Saying Goodbye to SharePoint Designer
I finally found an awesome tool to handle some development workload that used to require SharePoint Designer (SPD). First, let’s address the elephant in the room, there was no SPD 2016 release along the SharePoint 2016 release, so the community was already expecting the tool to depreciate over time. Using Visual Studio (VS) Code to handle the light development tasks on SharePoint is incredible and I’ll show in this article why.
Here are some of the pro for VS Code in the Context of SharePoint:
- Platform support. I used both my MAC and PC for work and the fact that I was only limited to PC with SPD was frustrating. VS Code can be installed on Windows, Mac and even Linux.
- Using Git. Since you will be downloading and editing a local copy of your file, you can set it up in a way that your changes on SharePoint assets can be pushed and committed to Git.
- Extensions. Tons of extensions can be added on to the tool to make it more friendly in regards to your development. Few SharePoint packages are available allowing you to get snippets of code or authentication method source code for example. But this is not limited to SharePoint, if you develop in Angular or React and are in need of specific npm package, you can bring them alongside with your SharePoint code.
- Stability. I have been using the tools for few weeks to access SharePoint environment and have not reported any weird bugs or unexpected closures. SPD would lag, hang or simply crash from time to time…
On the cons side, if you are looking to perform some administration (creation of lists and content types), managing SharePoint Designer workflow or Business Connectivity Services, the SPD will still be the go-to platform (unless you are OK with the web interface).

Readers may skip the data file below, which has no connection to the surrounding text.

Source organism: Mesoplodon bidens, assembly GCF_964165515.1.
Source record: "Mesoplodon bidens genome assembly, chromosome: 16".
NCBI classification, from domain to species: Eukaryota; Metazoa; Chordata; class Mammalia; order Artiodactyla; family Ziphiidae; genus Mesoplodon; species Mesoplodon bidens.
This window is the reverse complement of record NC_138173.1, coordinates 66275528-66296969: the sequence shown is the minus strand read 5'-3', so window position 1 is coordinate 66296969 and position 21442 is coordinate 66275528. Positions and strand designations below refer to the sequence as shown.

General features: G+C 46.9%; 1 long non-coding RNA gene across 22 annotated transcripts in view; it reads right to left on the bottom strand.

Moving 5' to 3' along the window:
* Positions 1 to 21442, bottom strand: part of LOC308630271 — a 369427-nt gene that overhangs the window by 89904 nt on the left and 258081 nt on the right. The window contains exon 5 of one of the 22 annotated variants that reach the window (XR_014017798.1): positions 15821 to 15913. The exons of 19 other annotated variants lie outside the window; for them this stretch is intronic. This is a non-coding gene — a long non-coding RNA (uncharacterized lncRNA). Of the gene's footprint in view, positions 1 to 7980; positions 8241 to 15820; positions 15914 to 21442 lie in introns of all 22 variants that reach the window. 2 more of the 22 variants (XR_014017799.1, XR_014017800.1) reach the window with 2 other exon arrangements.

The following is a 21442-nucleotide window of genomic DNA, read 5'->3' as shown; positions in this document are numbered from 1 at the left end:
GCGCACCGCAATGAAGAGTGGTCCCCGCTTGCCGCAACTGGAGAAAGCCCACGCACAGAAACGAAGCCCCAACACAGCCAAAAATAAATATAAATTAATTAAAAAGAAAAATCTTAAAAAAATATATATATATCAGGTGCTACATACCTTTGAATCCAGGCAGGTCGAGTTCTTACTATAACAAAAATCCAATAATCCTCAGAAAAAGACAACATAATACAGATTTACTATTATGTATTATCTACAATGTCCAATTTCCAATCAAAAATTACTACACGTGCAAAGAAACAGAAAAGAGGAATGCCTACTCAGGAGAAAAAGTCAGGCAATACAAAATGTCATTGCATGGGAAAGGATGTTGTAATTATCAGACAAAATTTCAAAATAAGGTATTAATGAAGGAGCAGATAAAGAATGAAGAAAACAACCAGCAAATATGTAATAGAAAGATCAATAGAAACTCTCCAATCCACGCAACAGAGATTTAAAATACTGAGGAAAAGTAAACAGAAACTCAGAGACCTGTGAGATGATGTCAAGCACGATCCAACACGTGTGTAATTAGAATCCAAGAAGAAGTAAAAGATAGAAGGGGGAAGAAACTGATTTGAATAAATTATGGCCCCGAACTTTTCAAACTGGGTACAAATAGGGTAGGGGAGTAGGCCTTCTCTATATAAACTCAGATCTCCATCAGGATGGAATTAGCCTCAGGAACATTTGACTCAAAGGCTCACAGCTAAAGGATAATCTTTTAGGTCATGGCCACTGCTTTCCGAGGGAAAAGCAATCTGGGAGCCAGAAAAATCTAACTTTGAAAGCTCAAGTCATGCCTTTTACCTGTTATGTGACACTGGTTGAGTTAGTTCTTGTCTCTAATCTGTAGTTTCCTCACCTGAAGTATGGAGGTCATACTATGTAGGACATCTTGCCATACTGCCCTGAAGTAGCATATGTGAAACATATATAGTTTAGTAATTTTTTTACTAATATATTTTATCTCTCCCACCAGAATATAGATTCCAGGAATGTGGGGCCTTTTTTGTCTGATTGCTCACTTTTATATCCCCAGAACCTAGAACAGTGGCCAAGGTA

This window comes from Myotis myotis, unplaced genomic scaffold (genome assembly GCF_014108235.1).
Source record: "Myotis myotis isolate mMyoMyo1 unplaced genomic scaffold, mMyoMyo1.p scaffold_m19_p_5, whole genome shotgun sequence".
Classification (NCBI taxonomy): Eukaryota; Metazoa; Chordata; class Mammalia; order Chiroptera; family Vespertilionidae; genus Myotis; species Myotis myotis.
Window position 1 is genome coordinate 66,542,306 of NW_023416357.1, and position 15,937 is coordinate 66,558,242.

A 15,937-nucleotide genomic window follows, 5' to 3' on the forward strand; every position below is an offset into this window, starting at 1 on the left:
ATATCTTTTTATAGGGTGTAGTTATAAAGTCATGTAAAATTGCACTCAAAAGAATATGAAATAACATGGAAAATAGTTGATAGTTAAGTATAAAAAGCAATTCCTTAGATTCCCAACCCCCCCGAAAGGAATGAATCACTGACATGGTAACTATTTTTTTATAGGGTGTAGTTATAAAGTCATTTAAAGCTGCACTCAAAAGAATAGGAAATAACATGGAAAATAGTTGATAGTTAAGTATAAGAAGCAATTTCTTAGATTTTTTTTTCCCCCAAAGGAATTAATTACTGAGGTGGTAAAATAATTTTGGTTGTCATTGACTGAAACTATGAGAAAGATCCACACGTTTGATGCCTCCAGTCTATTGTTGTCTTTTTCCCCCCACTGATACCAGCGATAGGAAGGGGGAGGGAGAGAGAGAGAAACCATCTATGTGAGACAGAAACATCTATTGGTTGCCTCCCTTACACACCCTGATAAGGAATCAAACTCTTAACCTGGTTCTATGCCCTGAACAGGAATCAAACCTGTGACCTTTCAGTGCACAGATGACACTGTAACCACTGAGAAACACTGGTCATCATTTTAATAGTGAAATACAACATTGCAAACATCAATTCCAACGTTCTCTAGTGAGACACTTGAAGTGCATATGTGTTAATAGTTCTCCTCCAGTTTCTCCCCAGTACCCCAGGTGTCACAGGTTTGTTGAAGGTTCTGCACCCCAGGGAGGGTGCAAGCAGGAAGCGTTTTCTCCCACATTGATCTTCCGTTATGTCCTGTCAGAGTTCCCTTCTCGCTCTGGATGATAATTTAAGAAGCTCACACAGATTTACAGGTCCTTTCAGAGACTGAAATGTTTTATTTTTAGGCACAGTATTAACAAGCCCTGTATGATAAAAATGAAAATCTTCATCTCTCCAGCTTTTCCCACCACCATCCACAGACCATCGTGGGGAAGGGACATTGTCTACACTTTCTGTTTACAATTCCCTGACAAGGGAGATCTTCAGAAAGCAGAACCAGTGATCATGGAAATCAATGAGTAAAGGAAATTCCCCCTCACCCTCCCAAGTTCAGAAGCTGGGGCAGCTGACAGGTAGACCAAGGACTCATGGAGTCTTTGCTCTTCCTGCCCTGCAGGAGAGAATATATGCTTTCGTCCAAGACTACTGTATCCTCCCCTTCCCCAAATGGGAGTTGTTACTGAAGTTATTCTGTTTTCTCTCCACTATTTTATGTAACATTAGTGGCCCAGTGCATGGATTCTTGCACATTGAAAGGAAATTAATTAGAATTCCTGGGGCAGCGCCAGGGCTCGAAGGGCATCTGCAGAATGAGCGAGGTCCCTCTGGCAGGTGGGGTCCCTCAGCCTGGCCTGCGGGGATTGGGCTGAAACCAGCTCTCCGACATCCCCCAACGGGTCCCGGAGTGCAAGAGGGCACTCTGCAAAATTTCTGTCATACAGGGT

Install Visual Studio Code
Navigate to https://code.visualstudio.com/download, download the relevant version and install it.
Once you open up VS Code, go to your extensions and search for “sharepoint”. Then install SPGo, this is the tool that will allow you to connect to the remote SharePoint environment.
Now hit F1 to bring the command palette and type “spgo”. You want to select the “Configure workspace”. It will allow you to enter the SharePoint URL, the type of saving mechanisms (recommend: select “Major” to see your changes reflected instantaneously on the web) and the authentication method used by the environment.
This will create a JSON file that will store the connection options.
Connect to your SharePoint environment
Again, hit F1 and this time we are going to use the SPGo: Retrieve folder command.
You will be prompted to enter your username and password, as well as the relative path to the folder you would like to retrieve.
You should now see the file(s) loading in your explorer.
To test and see the changes reflected, you can go ahead and open the file, edit and save to see the results.
If you don’t know which URL to use, here are some quick tips:
- /sitepages will bring your Site Pages
- /_catalogs/masterpage will bring you master pages, page layouts and display templates items.
- /siteassets will bring your site assets (usually you will find branding components place here like CSS and JS).
VSCode and SPGo provide a great alternative to SharePoint Designer that is lightweight and more development focus. I absolutely love the fact that this can be connected to our Git Enterprise account and therefore ensure some versions and code management that was not really available on SPD (export/import is not great on SPD).
Hope you enjoy and let me know if you have any question.
Note 1: Thanks to the guy at @readysitego for the awesome extension
Note 2: If you don’t see your changes updating, that might be because your site collection denying custom pages upload. Please refer to this article to activate the feature via PSO.
Note 3 (5/11/2018): SPGo now allows you to go and retrieve folders within folders. Thanks to Chris Hasz for that updates. Please use the following format: /siteassets/**/* for example
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